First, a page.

Eleventh Sunday after Pentecost
August 4, 2002
The Lessons: Nehemiah 9:16-20, Matthew 14:13-21
Sermon: "Give thanks with a grateful heart"
The Rev. William D. Oldland
Ezra said, "But they and our ancestors acted presumptuously and stiffened their necks and did not obey your commandments; they refused to obey, and were not mindful of the wonders that you performed among them; but they stiffened their necks and determined to return to their slavery in Egypt. But you are a God ready to forgive, gracious and merciful, slow to anger and abounding in steadfast love, and you did not forsake them. Even when they had cast an image of a calf for themselves and said, 'This is your God who brought you up out of Egypt,' and had committed great blasphemies, you in your great mercies did not forsake them in the wilderness; the pillar of cloud that led them in the way did not leave them by day, nor the pillar of fire by night that gave them light on the way by which they should go. You gave your good spirit to instruct them, and did not withhold your manna from their mouths, and gave them water for their thirst."
Jesus withdrew from there in a boat to a deserted place by himself. But when the crowds heard it, they followed him on foot from the towns. When he went ashore, he saw a great crowd; and he had compassion for them and cured their sick. When it was evening, the disciples came to him and said, "This is a deserted place, and the hour is now late; send the crowds away so that they may go into the villages and buy food for themselves." Jesus said to them, "They need not go away; you give them something to eat." They replied, "We have nothing here but five loaves and two fish." And he said, "Bring them here to me." Then he ordered the crowds to sit down on the grass. Taking the five loaves and the two fish, he looked up to heaven, and blessed and broke the loaves, and gave them to the disciples, and the disciples gave them to the crowds. And all ate and were filled; and they took up what was left over of the broken pieces, twelve baskets full. And those who ate were about five thousand men, besides women and children.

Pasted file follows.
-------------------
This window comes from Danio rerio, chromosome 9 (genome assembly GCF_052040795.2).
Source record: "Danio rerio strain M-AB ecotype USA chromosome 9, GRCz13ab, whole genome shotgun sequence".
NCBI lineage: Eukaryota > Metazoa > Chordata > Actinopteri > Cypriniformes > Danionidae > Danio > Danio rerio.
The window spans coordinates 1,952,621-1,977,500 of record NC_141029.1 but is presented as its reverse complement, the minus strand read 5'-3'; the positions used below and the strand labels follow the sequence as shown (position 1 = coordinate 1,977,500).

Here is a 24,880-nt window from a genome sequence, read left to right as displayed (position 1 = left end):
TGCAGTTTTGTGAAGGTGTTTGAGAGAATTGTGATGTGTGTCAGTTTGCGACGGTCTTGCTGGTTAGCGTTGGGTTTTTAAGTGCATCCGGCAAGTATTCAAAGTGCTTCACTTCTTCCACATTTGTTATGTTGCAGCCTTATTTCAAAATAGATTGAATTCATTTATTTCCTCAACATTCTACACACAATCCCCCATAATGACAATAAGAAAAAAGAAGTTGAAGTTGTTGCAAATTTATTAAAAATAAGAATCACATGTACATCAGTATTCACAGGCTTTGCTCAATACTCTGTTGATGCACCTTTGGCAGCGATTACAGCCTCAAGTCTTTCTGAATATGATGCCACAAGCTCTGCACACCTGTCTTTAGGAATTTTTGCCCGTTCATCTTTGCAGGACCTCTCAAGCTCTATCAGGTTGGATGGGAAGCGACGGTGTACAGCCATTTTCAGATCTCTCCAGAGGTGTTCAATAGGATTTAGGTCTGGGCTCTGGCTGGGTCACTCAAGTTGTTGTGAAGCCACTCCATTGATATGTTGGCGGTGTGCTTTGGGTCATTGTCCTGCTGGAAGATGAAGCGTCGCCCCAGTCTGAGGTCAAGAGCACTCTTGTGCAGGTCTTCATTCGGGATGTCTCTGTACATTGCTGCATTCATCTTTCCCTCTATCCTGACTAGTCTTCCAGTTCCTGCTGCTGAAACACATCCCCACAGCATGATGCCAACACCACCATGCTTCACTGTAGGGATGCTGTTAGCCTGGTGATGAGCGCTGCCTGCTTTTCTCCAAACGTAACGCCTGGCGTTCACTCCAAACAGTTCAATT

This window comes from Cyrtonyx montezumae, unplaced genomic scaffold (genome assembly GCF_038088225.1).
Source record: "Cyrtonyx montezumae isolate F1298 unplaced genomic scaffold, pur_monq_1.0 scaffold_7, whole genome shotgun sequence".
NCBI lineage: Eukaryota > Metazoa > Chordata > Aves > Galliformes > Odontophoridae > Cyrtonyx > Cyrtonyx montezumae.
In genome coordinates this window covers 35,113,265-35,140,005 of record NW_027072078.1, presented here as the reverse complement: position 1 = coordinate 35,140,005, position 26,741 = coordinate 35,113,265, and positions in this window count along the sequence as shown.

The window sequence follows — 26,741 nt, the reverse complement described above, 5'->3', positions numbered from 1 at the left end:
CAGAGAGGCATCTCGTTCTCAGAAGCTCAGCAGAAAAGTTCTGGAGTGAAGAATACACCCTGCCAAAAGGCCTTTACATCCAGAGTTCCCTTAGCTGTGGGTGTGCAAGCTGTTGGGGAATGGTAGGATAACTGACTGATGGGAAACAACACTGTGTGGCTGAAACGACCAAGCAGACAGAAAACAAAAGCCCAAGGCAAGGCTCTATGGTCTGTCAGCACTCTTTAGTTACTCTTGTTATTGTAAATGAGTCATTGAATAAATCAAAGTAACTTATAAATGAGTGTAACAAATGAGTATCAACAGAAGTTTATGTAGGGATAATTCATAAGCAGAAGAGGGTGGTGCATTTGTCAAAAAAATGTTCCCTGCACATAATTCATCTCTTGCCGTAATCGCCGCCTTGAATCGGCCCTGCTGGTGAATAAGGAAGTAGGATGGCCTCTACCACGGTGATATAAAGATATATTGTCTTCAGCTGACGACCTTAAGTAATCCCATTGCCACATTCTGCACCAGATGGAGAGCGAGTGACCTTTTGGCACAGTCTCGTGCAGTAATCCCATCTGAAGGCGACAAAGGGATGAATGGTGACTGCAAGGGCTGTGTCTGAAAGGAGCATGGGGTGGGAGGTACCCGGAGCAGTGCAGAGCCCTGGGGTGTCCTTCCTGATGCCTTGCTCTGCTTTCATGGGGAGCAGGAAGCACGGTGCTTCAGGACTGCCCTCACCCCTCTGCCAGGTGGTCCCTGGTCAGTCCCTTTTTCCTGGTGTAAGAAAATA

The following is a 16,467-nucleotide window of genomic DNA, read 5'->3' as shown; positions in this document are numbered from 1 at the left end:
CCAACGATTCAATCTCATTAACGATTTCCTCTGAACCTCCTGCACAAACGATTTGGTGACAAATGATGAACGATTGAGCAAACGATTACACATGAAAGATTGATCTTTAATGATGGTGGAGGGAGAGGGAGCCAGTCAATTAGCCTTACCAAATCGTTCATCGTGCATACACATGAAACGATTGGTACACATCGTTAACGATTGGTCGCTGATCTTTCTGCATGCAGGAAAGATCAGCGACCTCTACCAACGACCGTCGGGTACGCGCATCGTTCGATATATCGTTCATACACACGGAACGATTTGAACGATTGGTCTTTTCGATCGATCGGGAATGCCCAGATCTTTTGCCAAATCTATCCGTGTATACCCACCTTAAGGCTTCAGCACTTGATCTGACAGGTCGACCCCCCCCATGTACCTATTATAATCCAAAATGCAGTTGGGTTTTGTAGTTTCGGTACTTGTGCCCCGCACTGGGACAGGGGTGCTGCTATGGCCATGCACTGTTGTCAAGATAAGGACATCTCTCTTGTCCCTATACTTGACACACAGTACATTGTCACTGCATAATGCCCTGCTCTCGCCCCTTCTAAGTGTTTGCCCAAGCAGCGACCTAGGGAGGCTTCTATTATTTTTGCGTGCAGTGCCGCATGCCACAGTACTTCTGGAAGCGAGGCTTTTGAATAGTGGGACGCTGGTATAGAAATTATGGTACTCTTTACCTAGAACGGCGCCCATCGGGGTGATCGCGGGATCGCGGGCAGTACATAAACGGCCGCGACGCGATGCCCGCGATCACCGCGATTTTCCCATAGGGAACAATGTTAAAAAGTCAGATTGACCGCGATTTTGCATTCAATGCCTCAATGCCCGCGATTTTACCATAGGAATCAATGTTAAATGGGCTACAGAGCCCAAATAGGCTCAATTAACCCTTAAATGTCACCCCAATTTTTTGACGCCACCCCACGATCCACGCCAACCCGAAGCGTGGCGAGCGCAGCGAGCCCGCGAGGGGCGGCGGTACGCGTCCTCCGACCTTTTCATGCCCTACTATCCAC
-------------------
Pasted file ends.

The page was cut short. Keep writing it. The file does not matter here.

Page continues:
Give thanks with a grateful heart
Jimmy is three years old. When he goes to the store with his mother or his father he is always getting into trouble. His parents have the grocery list. They are after the fruits, the vegetables, the chicken, beef and pork the family needs. Jimmy has other ideas. He loves cookies, ice cream, and potato chips. When he is walking with his mom and dad he tries to sneak things onto the bottom of the cart. His mom and dad are constantly trying to get him to behave. They are constantly trying to stop him from grabbing the junk food. When they place him in the cart it is just as bad. He leans over and grabs the cookies off the shelf. He even has an easier time of reaching some of the items from the cart. We all know Jimmy does not need the junk food. Jimmy needs the good food his parents are trying to buy for him. However, Jimmy wants the junk food. Jimmy's wants are in direct contrast to his needs.
Can we relate to Jimmy? Don't we often find ourselves desiring our wants instead of being thankful we have what we need? Think with me for a minute about what we really need. We need food. We require water. We need a place to lay our head and a job. Those are our basic needs. Without a doubt we have those basics covered. We often don't want to stop there. We look for a bigger house. We find a bigger or better car. Instead of water we would like Don Perignon. We want the finest cuts of meat. We desire the freshest baked breads. A bumper sticker I saw several years ago sums it up pretty well, "The only difference between men and boys is the size and price of their toys." Our desires, our wants, grow and grow. We get so caught up in the wants and desires that we forget to thank God for providing us with our needs.